The opinion of the court was delivered by: BUCKLO
MEMORANDUM OPINION AND ORDER
Plaintiff, Exie Jenkins-Allen, filed suit against defendant, Powell Duffryn Terminals, Inc. ("Powell"), alleging race discrimination in violation of Title VII, 42 U.S.C. § 2000e et seq., and 42 U.S.C. § 1981, sex discrimination and retaliation in violation of Title VII, and disability discrimination in violation of the Americans with Disabilities Act ("ADA"), 42 U.S.C. § 12101 et seq. Powell moves for summary judgment on all claims. For the reasons set forth below, Powell's motion is granted in part and denied in part.
The undisputed facts in this case are as follows. Ms. Jenkins-Allen was hired by Powell as a seasonal employee on September 7, 1993. (12(M) St. P 5). She was subsequently laid off and then recalled on June 23, 1994. (Id.) On December 29, 1994 she became a full-time employee in the "Utility" job classification. (Id.)
In March, 1995, Ms. Jenkins-Allen indicated to Ron Wright, her supervisor, that she hurt her wrists. (Id. P 7). Mr. Wright sent her to the Southwest Industrial Clinic (the "Clinic"). (Id.) That same day, she returned to work with light duty restrictions which were honored until May 25, 1995 when she began a workers' compensation leave of absence as a result of her injury. (Id. PP 7, 9).
During the leave of absence, Ms. Jenkins-Allen had carpal tunnel release surgery on her right arm on May 31, 1995 and surgery on her left arm in October, 1995. (Id. P 10). Between the surgeries, she bid for a filler operator position that Powell posted on June 6, 1995. (Id. P 11). Powell wanted to fill the position as soon as possible and did not give Ms. Jenkins-Allen the position because she was on a leave of absence. (Id.) She did not return to work until January, 1996, after she was released to regular work without restriction on December 28, 1995. (Id. P 12).
Upon Ms. Jenkins-Allen's return to work she began training as a forklift driver on January 18, 1996. (Id. P 13). The standard training time for forklift drivers is three months. (Id.) She became a forklift driver on May 6. 1996, having received two additional weeks of training. (Id.)
On February 9, 1996, Ms. Jenkins-Allen filed a charge of discrimination ("February 9 Charge"). (Id. P 14). She alleged that Powell discriminated against her on the basis of her race and sex by (1) providing her with insufficient training and (2) failing to promote her to the filler operator position.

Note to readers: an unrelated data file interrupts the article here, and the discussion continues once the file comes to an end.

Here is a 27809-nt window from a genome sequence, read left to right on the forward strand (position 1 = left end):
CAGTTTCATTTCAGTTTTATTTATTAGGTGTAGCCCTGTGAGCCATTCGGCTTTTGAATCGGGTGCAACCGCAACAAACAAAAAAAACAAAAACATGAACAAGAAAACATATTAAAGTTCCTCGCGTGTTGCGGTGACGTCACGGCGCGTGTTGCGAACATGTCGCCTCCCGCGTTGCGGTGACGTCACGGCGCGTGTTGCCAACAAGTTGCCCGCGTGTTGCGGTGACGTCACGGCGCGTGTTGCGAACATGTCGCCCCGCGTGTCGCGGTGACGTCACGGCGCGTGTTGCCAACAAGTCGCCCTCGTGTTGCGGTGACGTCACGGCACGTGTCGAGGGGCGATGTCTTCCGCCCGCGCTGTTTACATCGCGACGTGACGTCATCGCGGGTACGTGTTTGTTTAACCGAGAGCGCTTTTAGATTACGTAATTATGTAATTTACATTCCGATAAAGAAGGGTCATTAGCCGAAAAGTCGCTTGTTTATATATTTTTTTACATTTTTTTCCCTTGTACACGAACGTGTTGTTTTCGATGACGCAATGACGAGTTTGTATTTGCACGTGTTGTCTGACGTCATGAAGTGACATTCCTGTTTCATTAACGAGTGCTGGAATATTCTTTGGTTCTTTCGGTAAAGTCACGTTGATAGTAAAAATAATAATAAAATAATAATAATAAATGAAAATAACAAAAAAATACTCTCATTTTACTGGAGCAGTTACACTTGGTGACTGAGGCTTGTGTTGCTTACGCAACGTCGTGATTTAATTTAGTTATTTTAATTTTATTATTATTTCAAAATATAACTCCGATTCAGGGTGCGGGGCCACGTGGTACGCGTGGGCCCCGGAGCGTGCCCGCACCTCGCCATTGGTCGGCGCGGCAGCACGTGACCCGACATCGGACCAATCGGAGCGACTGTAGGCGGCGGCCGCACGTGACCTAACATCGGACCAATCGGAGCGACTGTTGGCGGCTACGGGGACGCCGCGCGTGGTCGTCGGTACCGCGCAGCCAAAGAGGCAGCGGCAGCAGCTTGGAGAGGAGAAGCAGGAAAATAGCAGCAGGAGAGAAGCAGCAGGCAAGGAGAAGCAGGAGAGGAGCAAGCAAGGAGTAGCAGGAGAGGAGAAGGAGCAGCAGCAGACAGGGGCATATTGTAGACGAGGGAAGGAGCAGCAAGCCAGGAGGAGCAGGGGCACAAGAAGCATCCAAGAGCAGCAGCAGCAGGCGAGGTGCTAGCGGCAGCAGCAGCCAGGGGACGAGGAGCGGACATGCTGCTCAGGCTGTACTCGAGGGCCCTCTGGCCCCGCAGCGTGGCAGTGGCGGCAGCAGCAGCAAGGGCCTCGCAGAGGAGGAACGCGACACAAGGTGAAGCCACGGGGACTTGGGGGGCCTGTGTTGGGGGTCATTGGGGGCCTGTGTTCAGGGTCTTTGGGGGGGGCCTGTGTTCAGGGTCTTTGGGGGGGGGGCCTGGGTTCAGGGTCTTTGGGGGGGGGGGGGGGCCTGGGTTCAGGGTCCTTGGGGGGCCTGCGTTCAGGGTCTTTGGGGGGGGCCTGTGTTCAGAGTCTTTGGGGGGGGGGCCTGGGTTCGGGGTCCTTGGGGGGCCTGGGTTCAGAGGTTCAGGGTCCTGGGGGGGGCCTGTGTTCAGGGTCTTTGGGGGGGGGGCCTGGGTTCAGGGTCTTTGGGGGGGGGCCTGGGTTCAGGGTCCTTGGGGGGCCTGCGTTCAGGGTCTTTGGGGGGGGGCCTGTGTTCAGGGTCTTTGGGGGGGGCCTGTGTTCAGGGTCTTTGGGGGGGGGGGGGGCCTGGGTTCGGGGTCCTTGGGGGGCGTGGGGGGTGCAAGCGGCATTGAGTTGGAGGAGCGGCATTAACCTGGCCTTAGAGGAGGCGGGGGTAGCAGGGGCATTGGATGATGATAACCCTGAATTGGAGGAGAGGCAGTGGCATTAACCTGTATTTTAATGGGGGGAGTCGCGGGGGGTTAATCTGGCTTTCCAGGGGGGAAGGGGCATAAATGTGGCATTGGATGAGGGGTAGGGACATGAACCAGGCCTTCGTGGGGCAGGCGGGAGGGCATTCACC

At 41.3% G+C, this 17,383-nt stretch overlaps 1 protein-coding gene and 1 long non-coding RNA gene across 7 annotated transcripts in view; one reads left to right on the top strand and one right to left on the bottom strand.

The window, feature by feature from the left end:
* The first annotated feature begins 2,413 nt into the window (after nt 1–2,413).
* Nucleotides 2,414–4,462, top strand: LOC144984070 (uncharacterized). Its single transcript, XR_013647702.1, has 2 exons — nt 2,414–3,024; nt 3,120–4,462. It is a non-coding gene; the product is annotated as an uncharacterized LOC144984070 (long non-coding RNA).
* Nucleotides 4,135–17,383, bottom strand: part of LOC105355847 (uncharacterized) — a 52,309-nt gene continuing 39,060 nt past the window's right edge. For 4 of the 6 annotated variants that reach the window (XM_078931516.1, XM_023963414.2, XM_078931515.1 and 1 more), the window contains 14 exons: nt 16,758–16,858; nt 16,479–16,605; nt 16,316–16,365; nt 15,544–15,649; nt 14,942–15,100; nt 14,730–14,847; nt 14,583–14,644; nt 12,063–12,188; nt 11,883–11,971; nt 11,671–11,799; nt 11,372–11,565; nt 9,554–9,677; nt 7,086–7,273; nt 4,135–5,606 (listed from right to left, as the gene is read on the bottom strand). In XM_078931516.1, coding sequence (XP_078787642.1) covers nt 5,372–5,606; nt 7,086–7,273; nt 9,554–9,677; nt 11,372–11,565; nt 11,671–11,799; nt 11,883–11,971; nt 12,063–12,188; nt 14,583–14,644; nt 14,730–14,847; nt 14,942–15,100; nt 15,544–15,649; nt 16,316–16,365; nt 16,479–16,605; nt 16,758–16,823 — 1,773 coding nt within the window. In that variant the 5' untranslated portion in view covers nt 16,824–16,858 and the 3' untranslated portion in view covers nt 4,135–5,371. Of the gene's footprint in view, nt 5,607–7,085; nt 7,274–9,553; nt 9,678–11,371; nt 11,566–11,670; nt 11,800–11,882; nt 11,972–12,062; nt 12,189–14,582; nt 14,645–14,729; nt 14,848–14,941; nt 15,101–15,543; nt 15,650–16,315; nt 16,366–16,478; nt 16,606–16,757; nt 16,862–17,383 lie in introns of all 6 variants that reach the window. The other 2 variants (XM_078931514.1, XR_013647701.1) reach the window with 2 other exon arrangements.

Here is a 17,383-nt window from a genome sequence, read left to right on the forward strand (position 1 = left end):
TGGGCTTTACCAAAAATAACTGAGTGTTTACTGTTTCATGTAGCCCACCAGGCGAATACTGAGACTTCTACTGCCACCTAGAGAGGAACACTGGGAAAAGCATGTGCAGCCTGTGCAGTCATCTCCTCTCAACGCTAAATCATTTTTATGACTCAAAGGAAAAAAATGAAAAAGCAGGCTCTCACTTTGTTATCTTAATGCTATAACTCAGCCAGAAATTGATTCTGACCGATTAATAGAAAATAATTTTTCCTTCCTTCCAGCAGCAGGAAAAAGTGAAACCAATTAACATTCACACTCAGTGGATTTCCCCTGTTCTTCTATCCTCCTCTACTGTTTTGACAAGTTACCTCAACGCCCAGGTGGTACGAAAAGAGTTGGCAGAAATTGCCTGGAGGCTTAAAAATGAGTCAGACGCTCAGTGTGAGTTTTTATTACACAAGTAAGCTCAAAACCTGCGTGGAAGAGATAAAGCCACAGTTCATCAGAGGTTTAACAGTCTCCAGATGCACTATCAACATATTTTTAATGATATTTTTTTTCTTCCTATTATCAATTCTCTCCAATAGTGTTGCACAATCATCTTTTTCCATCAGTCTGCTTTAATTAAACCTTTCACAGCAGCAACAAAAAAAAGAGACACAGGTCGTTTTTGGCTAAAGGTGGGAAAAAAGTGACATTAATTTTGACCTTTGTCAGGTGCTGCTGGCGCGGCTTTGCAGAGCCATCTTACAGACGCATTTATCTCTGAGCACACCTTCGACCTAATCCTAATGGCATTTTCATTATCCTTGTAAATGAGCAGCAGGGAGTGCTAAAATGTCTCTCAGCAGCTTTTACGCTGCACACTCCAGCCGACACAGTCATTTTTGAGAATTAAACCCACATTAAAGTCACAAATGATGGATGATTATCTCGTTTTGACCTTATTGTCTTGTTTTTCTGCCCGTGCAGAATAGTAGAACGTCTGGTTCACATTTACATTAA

On April 25, 1996, Ms. Jenkins-Allen complained of pain in both hands while she was working on a production line. (Id. P 15). She went to the Clinic and returned that same day with light duty restrictions. (Id.) She should "avoid fast-moving machinery" and "no pulling, pushing, grasping--fine manipulative work with hands." (12(M) St. Ex. D, April 25, 1996 Clinic Progress Report; 12(N) Resp. P 15). The restrictions were clarified on April 29, 1996 as follows: "Ms. Allen may do fork lift driving without restrictions. She does not have a lifting restriction in regard to weight. She should avoid repetitive work, regardless of weight, for more than 1-2 hours per day." (12 (M) St. P 16, Ex. D, April 29, 1996 Letter from Dr. Yen; 12(N) Resp. P 16).
On June 5, 1996, Ms. Jenkins-Allen again complained of pain in her upper neck, back, and both hands. (12 (M) St. P 18). She was sent to the Clinic and returned to work that same day under the same light duty restrictions outlined on April 29, 1996. (Id.)
On July 5, 1996, at 7:00 a.m., Ms. Jenkins-Allen found her forklift between two rows of finished product. (Id. P 21). She contacted the Operations Manager, Randy Richmond, to inform him that her forklift was not in its proper place and was out of gas. (Id.) Mr. Richmond immediately filled her forklift with gas and drove it from between the rows of finished product. (Id.) Ms. Jenkins-Allen returned to work. (Id. P 22).
At approximately 9:00 a.m. that same day, Ms. Jenkins-Allen told Mr. Wright that she was not feeling well. (Id. P 23). Mr. Wright allowed her to go home and informed Mr. Malec of that fact. (Id.) Ms. Jenkins-Allen called Mr. Wright on July 8 and 9, 1996, stating that she would not be in to work because she was going to the doctor. (Id. P 25). On July 10, 1996, she called her other supervisor, Tim Burke, and stated that she would not be reporting to work. (Id. P 28). Both supervisors informed Mr. Malec of the calls. (Id. PP 25, 28).
During the same period, Ms. Jenkins-Allen called the President of Powell, Tony Tucker, to inform him of the "harassment" at Powell. (Id. P 26). Mr. Malec called her at home to find out why she was trying to reach the President. (Id. P 27). The parties dispute what was said during that conversation.
On July 11, 1996, Ms. Jenkins-Allen filed a second charge of discrimination ("July 11 Charge"). (Id. P 30). She alleged that she was discriminated against on the basis of her race when Powell failed to investigate damage to her work vehicle on July 5, 1996. She further alleged that she was threatened with discharge in retaliation for filing her February 9 Charge.
On July 15, 1996, a meeting was held with Ms. Jenkins-Allen, her union representative, Ed O'Donnell, Mr. Malec, and Mr. Richmond. (Id. P 32). Mr. Malec stated that he had received three different stories about her absence from work: she was sick, she was harassed, she was injured on the job and on workers' compensation. (Id.) Another meeting was held on July 16, 1995 and at that time, Ms. Jenkins-Allen was advised that there were problems with her numerous and contradictory justifications for her absence and with her failure to immediately report her alleged injury as required by the company's rules and procedures. (Id. P 33). On July 19, 1996, Ms. Jenkins-Allen was terminated. (Id. P 34). She filed a charge of discrimination on August 6, 1996 ("August 6 Charge") alleging disability discrimination and retaliation. (Id. P 35). She stated that Powell ...